Homemade Herbal Candy

Make your own herbal candies and healing syrups.


| August/September 2012



Vanilla-Chamomile-Marshmallows

Chamomile Vanilla Marshmallows


Photo by Sarah Goldschmidt

Using herbs in sweet confections is a time-tested tradition practiced and perfected over thousands of years. The first herbal confections were intended as medicines and applied to the skin in honey-laced ointments or swallowed in the hopes of curing ailments, boosting longevity, or aiding in matters of love.

Despite our historic familiarity with sweet herbal infusions, the confections we have come to love today reflect more our society’s fondness for food science than gardening. While many of us would derive “grape” from a candy whose flavor actually can only be described as “purple,” we would be unsure of what to make of a chamomile candy or thyme confection. But take heart: You can make delicious, herb-infused candies that will put ordinary candies’ flavor to shame.

5 Herbal Candy Recipes

Chamomile Vanilla Marshmallows recipe
Rose Ginger Caramels recipe
Sage Honey Cough Syrup recipe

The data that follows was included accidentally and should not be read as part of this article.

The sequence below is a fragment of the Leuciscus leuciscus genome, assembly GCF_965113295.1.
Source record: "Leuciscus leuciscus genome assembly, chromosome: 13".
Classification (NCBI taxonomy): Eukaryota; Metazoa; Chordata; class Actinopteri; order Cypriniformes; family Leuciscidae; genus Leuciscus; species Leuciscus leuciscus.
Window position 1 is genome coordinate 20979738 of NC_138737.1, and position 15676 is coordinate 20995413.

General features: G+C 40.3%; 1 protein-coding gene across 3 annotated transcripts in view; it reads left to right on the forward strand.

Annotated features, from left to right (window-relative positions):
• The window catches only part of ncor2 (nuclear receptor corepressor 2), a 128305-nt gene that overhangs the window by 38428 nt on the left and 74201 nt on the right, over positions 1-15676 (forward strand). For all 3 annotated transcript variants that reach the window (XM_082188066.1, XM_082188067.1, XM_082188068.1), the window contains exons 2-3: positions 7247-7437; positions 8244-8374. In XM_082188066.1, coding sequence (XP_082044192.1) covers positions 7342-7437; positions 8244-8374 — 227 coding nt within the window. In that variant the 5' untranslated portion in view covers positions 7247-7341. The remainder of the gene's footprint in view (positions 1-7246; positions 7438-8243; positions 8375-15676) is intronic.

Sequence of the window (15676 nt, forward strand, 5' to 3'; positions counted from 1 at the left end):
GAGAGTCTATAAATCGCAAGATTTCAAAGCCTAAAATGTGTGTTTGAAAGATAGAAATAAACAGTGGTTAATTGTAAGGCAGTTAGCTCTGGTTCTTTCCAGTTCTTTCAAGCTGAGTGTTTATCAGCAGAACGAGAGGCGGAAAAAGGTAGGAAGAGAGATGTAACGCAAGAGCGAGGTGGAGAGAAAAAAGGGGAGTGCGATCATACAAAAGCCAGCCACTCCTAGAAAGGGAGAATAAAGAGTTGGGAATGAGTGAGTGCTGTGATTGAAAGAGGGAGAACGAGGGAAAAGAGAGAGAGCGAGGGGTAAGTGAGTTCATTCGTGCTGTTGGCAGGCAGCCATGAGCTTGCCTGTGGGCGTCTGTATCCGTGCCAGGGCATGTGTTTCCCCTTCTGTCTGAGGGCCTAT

Walnut Rosemary Brittle with Sea Salt recipe
Anise Almond Brittle recipe 

Flavoring Candy with Herbs

Incorporating herbs into recipes new and old might take a little practice if you are not used to working with dried or fresh leaves in your baked goods and candy. The first rule of thumb in learning this art is that our perception and preferences are highly subjective and personal. A rulebook does not exist for flavoring sweets and, though some chocolatiers might try to convince you that using sage in a milk truffle is sacrilege, your own opinion and preference are all that really matters. Experimentation is your friend when you are crafting herbal sweets.

From experience, I can tell you that sensory guidelines are the best cookbook for working with herbs. Learn to work with your hands, nose and mouth—forget about the so-called rules. Flavor notes and texture are going to be your biggest concerns and because herbs come in so many forms, these characteristics can make the difference between a culinary success and a near-death-to-the-taste-buds experience. While you might love the crunch of nuts in a cookie, you will hate munching on twigs of dried rosemary in shortbread.

Herbs can come into your kitchen fresh, dried whole or dried ground. Soft, fresh herbs are suited for being chopped into baked items or steeped into a liquid for candies. Tough, dried herbs are suited for steeping in a liquid or in some cases incorporated into a crunchy herbal candy like the Walnut Rosemary Brittle with Sea Salt that we linked to earlier in this article. Fine, dried herbs like thyme are more flexible and can work in soft baked goods, candies and even creamy desserts.





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